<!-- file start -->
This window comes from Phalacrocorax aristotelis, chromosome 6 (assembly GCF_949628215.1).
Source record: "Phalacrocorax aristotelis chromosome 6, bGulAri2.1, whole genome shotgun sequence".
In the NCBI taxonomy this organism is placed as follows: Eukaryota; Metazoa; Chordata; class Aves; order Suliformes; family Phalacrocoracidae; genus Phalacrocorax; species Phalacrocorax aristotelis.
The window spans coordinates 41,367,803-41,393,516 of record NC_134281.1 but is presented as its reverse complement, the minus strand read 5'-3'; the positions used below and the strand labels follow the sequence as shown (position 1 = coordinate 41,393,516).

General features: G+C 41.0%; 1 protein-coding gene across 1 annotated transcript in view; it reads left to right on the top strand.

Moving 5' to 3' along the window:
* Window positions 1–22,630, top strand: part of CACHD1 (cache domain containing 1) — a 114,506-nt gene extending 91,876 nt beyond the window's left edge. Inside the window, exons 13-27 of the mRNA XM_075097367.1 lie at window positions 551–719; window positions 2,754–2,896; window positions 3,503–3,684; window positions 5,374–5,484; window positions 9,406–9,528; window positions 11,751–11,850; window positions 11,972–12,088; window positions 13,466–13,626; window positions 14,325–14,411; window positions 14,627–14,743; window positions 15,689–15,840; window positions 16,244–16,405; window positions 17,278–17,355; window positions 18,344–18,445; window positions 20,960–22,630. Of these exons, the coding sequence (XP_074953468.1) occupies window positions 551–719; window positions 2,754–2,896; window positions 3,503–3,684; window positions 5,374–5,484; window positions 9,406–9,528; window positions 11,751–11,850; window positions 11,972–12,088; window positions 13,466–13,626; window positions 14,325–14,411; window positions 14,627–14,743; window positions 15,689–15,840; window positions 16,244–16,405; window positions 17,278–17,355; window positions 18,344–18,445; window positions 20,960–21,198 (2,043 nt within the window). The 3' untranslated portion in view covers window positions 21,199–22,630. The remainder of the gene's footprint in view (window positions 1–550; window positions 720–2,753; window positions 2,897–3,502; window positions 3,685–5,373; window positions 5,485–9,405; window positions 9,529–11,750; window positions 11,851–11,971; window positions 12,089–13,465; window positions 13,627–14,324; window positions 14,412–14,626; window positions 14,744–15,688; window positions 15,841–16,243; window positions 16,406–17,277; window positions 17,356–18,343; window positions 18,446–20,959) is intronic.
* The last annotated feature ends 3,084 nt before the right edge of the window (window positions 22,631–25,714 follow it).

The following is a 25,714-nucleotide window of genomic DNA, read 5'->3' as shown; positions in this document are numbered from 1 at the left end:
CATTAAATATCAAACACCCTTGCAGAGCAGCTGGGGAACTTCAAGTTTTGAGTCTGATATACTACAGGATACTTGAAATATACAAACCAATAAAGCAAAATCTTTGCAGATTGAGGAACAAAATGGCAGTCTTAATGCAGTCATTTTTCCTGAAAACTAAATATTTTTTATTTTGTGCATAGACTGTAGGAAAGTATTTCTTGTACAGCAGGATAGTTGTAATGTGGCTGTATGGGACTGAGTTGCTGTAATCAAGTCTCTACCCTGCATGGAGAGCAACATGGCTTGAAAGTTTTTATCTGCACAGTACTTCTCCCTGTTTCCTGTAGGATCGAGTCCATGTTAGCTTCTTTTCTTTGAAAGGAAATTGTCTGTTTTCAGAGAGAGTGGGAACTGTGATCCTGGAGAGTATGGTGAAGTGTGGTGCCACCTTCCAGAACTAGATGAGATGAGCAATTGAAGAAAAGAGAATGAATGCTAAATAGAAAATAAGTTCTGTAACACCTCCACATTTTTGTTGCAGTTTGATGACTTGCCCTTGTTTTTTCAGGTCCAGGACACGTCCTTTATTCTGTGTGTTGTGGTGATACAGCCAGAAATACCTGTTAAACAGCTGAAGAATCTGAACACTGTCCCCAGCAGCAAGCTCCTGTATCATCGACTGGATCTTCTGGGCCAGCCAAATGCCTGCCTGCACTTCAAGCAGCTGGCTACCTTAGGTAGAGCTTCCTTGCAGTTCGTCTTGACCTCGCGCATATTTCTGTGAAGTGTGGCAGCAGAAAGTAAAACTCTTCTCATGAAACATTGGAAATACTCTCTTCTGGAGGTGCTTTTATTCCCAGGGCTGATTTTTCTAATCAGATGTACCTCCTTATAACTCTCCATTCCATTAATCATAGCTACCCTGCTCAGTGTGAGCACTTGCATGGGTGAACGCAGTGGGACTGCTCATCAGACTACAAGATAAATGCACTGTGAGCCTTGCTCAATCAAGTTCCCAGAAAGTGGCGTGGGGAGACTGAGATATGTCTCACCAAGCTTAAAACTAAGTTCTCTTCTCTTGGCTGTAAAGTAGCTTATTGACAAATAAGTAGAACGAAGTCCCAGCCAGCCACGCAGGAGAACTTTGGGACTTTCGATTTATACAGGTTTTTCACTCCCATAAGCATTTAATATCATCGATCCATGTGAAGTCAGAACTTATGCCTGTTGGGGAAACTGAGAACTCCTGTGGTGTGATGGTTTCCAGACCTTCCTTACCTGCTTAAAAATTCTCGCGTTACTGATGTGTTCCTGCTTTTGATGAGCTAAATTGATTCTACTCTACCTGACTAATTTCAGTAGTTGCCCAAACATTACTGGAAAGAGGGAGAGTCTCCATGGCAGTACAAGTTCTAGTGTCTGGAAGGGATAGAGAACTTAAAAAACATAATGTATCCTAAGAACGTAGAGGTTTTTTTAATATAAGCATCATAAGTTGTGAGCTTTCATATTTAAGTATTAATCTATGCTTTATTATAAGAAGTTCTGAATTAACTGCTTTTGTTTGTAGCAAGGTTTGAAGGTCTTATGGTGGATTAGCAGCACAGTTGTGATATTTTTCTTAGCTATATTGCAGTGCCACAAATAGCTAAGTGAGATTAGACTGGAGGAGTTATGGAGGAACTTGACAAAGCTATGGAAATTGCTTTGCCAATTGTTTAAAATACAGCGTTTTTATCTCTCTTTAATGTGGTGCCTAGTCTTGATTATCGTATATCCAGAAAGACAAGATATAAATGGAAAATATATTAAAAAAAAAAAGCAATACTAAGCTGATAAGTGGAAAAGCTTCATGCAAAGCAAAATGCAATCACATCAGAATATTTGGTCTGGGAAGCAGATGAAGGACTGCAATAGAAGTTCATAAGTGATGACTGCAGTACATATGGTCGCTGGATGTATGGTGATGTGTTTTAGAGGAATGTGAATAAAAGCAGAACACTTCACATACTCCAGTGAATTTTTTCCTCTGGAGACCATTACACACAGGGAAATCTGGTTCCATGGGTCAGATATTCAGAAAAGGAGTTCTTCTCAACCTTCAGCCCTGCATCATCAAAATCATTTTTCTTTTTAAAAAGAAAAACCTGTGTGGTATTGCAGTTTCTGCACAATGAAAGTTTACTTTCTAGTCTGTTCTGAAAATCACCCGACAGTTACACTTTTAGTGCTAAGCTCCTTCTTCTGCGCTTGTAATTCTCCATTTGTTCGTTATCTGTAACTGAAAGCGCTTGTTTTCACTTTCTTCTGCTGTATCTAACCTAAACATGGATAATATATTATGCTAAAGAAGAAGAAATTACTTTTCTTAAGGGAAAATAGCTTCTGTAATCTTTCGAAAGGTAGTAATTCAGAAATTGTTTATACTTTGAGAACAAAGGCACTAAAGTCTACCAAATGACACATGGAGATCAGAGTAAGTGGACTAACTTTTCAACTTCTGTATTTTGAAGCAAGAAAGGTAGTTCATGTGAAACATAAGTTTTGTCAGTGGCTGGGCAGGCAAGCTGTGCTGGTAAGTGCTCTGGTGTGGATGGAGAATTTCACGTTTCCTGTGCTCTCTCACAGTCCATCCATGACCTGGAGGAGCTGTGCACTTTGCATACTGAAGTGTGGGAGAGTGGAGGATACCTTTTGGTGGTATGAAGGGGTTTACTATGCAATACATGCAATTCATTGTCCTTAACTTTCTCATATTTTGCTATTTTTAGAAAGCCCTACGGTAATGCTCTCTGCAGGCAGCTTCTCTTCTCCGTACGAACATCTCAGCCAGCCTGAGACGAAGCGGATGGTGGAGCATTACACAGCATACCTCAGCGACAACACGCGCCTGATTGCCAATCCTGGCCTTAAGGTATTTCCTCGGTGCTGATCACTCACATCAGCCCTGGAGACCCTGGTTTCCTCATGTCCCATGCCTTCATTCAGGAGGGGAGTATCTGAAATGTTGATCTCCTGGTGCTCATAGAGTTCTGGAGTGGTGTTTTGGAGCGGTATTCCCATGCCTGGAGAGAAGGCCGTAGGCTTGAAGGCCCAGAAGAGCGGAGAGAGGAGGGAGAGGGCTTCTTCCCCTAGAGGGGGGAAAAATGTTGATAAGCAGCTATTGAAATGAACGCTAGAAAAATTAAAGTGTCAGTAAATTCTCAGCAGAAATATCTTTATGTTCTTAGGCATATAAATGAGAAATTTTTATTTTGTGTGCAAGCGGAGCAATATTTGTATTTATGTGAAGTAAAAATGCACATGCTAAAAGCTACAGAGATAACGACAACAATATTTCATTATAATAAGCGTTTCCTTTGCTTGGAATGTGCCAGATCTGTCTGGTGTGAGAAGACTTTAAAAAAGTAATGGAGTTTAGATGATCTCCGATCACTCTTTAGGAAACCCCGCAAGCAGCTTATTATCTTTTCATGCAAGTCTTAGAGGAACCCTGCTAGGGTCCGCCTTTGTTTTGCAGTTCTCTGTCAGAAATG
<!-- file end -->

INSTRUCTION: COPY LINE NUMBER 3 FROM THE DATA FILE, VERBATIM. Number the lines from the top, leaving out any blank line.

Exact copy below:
In the NCBI taxonomy this organism is placed as follows: Eukaryota; Metazoa; Chordata; class Aves; order Suliformes; family Phalacrocoracidae; genus Phalacrocorax; species Phalacrocorax aristotelis.